I don’t know, a lot of the times it’s Asian, how I understand things, because I’ve just lived in that culture for so long. Like when I notice things people do or what people say, like expressions and phrases, I’ll take them very literally because that’s the way I think they should be. It’s so interesting… I’ve always been taught not to blame other people, to take responsibility for myself. But then here it’s like there are so many aspects that determine what happens to us. So it’s interesting discovering how to live with those two mindsets.
Countries: Uganda, Kenya, Nigeria
When I think about race relations in this country, being
a Black African gets really complicated for me because
I have to work hard at relating to Black Americans even though I’m black too. There’s this kind of pressure to in some way understand what they’re going through so that I can be prepared for my own experiences with race. I never had to question my race back home. I was never black first and then other things second. I never identified myself in terms of the color of my skin. So being here was and still is very strange. Of course, living here in Wilmore the chances of encountering such a problem are slim, but I remember once I was walking back to my apartment and there was just this sudden realization that oh my gosh, I look different from everyone else, and I looked down at my arms, and I didn’t even recognize myself because I’m having to think of myself in a different way than I have before. It was a very striking moment.
I’ve always been able to adapt very easily and I take it as my journey through life and anything I pick up, like an accent, is just part of it all. That’s the thing: not feeling guilty about embracing another culture. I think that’s the key. Just getting rid of all that guilt and kind of owning the fact that this is where I’m at right now.
Chi Jing Leow
I’m from Malaysia. I spent 18 years there and I like Malaysian food...so much. You can Americanize my mind but you cannot Americanize my stomach. With the diversity of three different races, I think that’s what makes it so unique and delicious. Growing up in a multicultural society.... In my mind I always knew nationality is not your race. You can be from any race but be of the same nationality.
I might still be in a state of transition to be honest. When I first came I loved and embraced American culture so much until it was extreme, and I realized there were many things I didn’t like about it either. I then swung to the other extreme, which isn’t good. I think I’m still trying to find a balance. Now I realize there are both good and not-so-good things about American culture. I’ve learned to appreciate different values from different cultures.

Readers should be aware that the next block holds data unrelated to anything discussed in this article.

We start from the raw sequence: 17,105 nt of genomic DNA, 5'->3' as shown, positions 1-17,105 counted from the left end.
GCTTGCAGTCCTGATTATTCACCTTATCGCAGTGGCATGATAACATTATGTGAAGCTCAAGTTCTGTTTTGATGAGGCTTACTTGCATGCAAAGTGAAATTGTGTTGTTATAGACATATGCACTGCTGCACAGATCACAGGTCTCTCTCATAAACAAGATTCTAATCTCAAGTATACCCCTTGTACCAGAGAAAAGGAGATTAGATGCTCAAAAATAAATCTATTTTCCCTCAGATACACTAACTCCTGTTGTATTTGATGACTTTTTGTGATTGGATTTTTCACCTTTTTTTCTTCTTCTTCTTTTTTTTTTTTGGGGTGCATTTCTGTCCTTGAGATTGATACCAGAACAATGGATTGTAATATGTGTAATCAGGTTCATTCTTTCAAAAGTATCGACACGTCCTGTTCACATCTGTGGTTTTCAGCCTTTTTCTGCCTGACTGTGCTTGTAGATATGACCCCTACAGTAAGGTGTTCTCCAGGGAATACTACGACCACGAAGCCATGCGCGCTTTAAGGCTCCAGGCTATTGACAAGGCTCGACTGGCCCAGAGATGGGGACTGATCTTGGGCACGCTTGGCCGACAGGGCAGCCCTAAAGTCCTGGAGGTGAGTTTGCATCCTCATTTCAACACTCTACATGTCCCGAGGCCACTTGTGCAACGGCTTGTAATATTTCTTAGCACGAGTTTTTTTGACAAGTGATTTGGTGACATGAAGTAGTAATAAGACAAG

Aron Daniel van Gooswilligen
Countries: Iceland, Norway, Paraguay, the Netherlands
I feel like I’m flexible, and I can quickly adapt to different cultures. I took a semester in Spain, and for me, it was no problem getting into the new society because I already spoke the language. I’m already used to moving around so I don't get as much culture shock. Also, it helps to see the world in different ways. I know what it’s like to live in a rich country where basically everyone gets what they want but I also know what it’s like to live in a poor country where they don’t have as much, yet they seem more thankful for what they have. I try not to be too proud of what I have or what I own because it’s not like I really deserve it, it’s just that I have been lucky and fortunate enough to grow up in a family from the first world.
My perception [of the US] was that everything is big and also people kind of seem a bit exaggerated. Always saying, “It’s the best thing I’ve ever had!” and “I’m dying for this, it’s so good!”. We’re more chill, and here they’re more super extreme about everything, like their expressions.
I can say something that I think is kind of cool about Iceland. Since we’re so few, there’s not a lot of us so we’re all related to each other, like everyone. It goes up to 11 generations, so we have an app where you can see how related you are to someone because sometimes you start dating someone and then you find out he/she is a close cousin to you. For me it’s not really that big if a problem since I’m only 25% Icelandic in my blood.
Haiti’s not a huge developed country, but everyone in it is happy even though they don’t have a lot. Everybody knows everybody. I think that’s Haiti.
I think communication in Haiti is big in families. In Haiti people tend to communicate a lot with each other in the house, but here you can be living in the same house and people barely see each other or talk to each other. Before I came, I thought the USA was where life is really good and you can do whatever you want. After I came I realized, yes, it is a place of opportunity but not everyone is happy. It’s not dreamland.
Because of my accent, people ask where I’m from. Sometimes people think I’m from Africa because of my skin color. I’m happy to be Haitian and of my history. A lot of our ancestors are African, and I’m proud of that. So I just clarify, yes, I’m African but I am not from Africa.
Countries: Uganda, USA, the Philippines